Review: ‘Always Upon a Time’- Earnest but Uneven
Trumpets Playshop Playhouse announced its arrival in the local theater scene with its first production, “Always Upon A Time.” It’s the story of two brothers, Daniel and Tommy, and how their favorite stories bring them closer to their grieving father.
(READ: Trumpets Playshop Playhouse Launches First Original Musical, Always Upon a Time)
On a gloomy and rainy day, the boys convince their father to take them to the attic in search of a book. Dealing with the loss of his wife, the father has become sullen and short-tempered, while his children try to seek solace in the once-familiar tales told them by their mother. As Daniel and Tommy read the stories to their father, some stories hit close to home, as the father sees the parallels between them and his own life, and he begins to thaw and reconnect with his kids.
Beloved classics like The Boy who Cried Wolf, The Fisherman and his Wife, and bible stories like the story of Creation are brought to life by the talented ensemble of young performers who come out of the wings and portray the different characters. They supplied the moments of levity in the production, and it was clear that they were enjoying themselves, as they reveled in their wacky entrances and played it up for the audience.
The two young leads were earnest in their portrayals : Gabo Tiongson was a charming Tommy, and Teddy Velasco displayed an effortlessness Daniel. Veteran actor Lorenz Martinez, as the father, provided the most poignant moment in the show. The last story Tommy and Daniel chose was the story of Job, whose faith in God was tested when he lost everything in his life. As Martinez sang Job’s prayer, he was able to convey the grief of a man who thinks he too has lost everything, and who realizes just in time that his children are still here, and still need him.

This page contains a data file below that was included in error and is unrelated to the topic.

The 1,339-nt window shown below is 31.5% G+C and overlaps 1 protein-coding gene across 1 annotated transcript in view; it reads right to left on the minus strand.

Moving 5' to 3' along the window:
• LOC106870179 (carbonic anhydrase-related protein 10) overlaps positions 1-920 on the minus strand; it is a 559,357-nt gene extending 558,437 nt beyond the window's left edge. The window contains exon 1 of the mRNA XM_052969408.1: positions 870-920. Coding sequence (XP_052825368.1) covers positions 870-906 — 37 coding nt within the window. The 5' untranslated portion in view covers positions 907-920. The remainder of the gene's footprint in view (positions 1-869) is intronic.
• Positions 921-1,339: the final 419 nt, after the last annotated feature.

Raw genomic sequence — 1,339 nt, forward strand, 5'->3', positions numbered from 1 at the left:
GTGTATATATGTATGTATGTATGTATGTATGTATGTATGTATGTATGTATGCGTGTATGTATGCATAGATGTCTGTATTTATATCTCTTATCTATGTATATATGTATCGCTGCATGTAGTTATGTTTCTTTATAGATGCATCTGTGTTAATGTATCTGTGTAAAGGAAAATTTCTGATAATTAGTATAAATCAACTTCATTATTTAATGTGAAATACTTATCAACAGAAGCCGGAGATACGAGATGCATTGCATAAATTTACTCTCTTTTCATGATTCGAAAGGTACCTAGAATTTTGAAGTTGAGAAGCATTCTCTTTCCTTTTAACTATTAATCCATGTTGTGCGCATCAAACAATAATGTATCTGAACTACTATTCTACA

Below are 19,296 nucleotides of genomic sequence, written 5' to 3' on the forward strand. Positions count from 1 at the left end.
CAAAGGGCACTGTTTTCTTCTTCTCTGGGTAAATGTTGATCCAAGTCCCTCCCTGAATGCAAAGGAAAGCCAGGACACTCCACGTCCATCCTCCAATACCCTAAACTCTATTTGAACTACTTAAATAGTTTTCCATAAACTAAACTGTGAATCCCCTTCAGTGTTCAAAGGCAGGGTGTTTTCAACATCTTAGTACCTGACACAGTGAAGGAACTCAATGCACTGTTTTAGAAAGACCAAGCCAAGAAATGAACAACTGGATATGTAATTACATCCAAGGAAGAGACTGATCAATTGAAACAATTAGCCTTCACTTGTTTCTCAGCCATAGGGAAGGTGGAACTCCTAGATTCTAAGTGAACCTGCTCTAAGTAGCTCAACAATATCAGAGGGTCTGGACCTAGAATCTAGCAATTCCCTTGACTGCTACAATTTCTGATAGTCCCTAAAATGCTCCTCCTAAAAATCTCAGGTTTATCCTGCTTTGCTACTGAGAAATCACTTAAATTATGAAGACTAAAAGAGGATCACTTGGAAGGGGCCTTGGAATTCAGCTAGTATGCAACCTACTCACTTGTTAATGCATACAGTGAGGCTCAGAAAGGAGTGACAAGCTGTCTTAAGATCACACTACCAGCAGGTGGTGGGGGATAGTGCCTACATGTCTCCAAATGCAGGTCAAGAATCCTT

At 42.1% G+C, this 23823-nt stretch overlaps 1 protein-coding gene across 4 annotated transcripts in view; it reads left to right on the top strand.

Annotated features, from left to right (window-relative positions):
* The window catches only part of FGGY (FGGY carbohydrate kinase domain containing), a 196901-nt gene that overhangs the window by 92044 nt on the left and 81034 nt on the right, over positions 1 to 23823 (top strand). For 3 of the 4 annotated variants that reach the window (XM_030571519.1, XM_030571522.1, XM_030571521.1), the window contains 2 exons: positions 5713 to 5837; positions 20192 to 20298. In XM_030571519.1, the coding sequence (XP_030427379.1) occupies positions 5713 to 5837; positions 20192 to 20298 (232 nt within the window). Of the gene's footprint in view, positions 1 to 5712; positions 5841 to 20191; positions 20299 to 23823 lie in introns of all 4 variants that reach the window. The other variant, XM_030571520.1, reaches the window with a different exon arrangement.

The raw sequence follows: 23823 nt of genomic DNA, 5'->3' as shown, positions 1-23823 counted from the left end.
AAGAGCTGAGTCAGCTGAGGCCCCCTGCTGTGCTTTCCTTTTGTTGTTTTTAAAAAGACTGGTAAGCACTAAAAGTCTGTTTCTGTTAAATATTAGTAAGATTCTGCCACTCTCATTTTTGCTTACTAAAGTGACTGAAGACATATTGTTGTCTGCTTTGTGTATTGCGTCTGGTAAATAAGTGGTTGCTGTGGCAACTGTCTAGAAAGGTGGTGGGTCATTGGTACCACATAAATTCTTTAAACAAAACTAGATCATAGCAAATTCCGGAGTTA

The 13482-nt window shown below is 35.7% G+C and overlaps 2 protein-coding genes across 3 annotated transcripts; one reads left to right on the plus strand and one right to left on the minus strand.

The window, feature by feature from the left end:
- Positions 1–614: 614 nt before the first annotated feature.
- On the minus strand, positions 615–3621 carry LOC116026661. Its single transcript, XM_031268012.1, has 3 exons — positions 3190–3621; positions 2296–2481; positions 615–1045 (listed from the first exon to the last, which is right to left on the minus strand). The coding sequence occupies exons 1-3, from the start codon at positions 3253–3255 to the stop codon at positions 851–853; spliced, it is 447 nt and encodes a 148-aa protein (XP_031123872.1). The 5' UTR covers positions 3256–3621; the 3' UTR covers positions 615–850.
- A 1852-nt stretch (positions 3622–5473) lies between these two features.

This number highlighted one opportunity for the show. The relationship between the father and his sons could have been explored more, since this was supposed to be the core of the musical. The fairy tales tended to run too long that they almost overshadowed this important element. Martinez’s performance helped elevate the song, but this moment could have had a much bigger emotional payoff than it delivered.
Adults will want more of these moments for Martinez, as he provides the heart and the connection with the themes that the musical tries to explore. But ultimately, this one-act musical is still a production for kids. Director, writer, and lyricist Steven Conde puts together an enjoyable show on the whole, with simple yet catchy melodies and lively musical numbers. Whimsical puppets and pop-up scenery created by Make It Happen Workshop created a fun atmosphere. A giant frog (from The Frog Prince) and a hip David (of David and Goliath fame) were favorites among the younger audience members. The set design was also ingenious, as arches representing the attic ceiling were covered in storybook pages in keeping with this story about stories.
Playshop Playhouse is a youth theater company and is an offshoot of Trumpets’ long-running summer workshop, Trumpets Playshop. Their young cast of 10 to 25-year-olds are trained not only in acting, but also in other facets of the craft such as stage management. With “Always Upon A Time”, Trumpets shows yet again its knack for discovering and honing young talent. These are names and faces that we will undoubtedly hear and see again.
Photography by Sandy da Silva